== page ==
Sandberg's Exit Comes Under Shadow of Company Probe

As Meta looks into alleged misuse of company resources, others debate her legacy
By Jenn Gidman,  Newser Staff
Posted Jun 3, 2022 11:41 AM CDT
Sandberg's Exit Comes Under Shadow of Company Probe
In this Sept. 5, 2018, file photo, Facebook COO Sheryl Sandberg testifies during a Senate Intelligence Committee hearing on Capitol Hill in Washington.   (AP Photo/Jose Luis Magana, File)

(Newser) – As the dust starts to settle on the Wednesday announcement of Sheryl Sandberg's farewell as chief operating officer of Facebook, now known as Meta, the inevitable "But why, really?" is being bandied about. Sandberg, 52, will remain on the company's board of directors and has said she's simply ready for the "next chapter" of her life, which will include getting married this summer and taking on more philanthropic initiatives. Per the Wall Street Journal's deep dive into her exit, that answer seems to be the sanitized version. The paper describes Sandberg as having become increasingly "disconnected from the mega-business she was instrumental in building," as well as the subject of a company probe. More on her departure:

  • Troubled times: Sources tell the Journal that Sandberg's relationship with Meta CEO Mark Zuckerberg had become more strained over the years, and that she'd started to become "burned out" and sick of being a "punching bag" for the company. "She sees herself as someone who has been targeted, been tarred as a woman executive in a way that would not happen to a man," one colleague tells the paper.
  • Investigation: Meta has been looking into Sandberg's activities, including alleged misuse of company resources to plan her wedding to consultant Tom Bernthal. That review is ongoing, per the Journal, which also notes two incidents in the past involving one of Sandberg's ex-boyfriends.
  • Meta's response: "None of this has anything to do with her personal decision to leave," a company spokesperson notes.
  • Zuckerberg's take: Recode has the full transcript of comments from the Meta CEO, as well as from Sandberg herself, during a virtual meeting Thursday with its 70,000-plus employees. "I think it's been really unusual for a partnership like this to last so long," Zuckerberg said of her 14-year tenure with the company. "A lot of her legacy is that she just created opportunities for millions of people around the world, and I think she deserves a lot of the credit for what Meta is today."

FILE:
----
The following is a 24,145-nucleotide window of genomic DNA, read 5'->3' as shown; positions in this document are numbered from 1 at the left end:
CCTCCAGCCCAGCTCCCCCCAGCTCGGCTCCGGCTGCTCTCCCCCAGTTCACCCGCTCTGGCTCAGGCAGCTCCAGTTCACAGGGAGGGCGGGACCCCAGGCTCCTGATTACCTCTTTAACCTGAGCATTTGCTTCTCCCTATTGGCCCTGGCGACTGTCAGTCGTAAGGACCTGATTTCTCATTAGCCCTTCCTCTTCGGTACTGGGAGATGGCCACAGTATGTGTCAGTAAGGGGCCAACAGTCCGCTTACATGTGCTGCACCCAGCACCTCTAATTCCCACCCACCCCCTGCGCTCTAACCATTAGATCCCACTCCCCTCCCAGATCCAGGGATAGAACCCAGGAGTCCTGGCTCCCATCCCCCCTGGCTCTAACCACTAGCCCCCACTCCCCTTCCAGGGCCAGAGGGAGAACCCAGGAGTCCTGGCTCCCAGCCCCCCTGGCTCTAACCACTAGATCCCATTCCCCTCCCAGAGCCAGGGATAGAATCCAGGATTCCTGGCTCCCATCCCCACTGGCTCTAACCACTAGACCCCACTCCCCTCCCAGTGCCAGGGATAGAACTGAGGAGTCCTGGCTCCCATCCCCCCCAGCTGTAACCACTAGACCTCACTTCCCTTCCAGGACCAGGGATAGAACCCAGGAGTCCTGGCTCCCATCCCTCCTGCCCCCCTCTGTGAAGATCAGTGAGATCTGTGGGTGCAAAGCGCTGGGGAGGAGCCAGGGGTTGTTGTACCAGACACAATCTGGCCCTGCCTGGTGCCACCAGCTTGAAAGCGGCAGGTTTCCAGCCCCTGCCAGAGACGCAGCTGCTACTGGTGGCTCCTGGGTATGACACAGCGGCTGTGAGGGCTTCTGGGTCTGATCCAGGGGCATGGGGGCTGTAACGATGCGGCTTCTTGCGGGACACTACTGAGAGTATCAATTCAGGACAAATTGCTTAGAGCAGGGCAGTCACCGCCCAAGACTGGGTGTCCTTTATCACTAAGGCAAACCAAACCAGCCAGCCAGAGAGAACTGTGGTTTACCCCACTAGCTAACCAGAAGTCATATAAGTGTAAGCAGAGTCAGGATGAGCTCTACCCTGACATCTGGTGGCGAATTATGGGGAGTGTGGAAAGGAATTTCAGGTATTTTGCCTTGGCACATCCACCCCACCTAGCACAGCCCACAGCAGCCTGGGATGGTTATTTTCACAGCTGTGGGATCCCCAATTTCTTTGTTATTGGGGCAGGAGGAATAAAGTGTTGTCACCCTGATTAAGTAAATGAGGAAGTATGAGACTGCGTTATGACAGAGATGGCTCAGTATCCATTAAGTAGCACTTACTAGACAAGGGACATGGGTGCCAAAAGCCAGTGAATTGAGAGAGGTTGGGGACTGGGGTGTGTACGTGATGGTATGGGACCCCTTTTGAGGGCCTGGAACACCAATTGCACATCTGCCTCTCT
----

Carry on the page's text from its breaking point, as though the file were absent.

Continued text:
• A more 'complicated legacy': That's how CNN Business frames what Sandberg is leaving in her wake, delving further into the criticism against her. One detractor tells the outlet Sandberg is "responsible for the wholesale destruction of privacy." And on the subject of online safety, another adds: "Sandberg had the power to take action for 14 years, yet consistently chose not to."
  • A blow to feminism? Nah: Writing for Gawker, Fran Hoepfner rolls her eyes at the takes deeming Sandberg's departure as the end of the "girlboss era." Hoepfner writes that that phenomenon was never even a thing. "The girlboss era, which didn't exist, was never earnest. It was always ironic and barbed: They had to put 'girl' in front of the word 'boss.'" Most of the women executives labeled as such "left their companies due to labor disputes or toxic leadership," Hoepfner notes. And it's pretty easy to remember the "girlbosses" like Sandberg "because there were so few of them" in the first place.
  • Lean In: The New York Times takes a closer look at Sandberg's bestselling book and how it's affected the women who've read it. For some, it served as a "bible" and inspiring "road map to corporate life." For others, it's been more problematic, especially on how the book's "individual-focused solutions" apply to the unique, more systemic challenges of low-income women and women of color.
  • Billionaire status: However her legacy or reputation ends up unfolding, Sandberg definitely isn't walking away empty-handed. CNBC reports she's bidding adieu to Meta after more than $1.7 billion in stock sales over the last decade—making her "one of the rare non-CEOs and non-founders to become a billionaire."
(Read more Sheryl Sandberg stories.)

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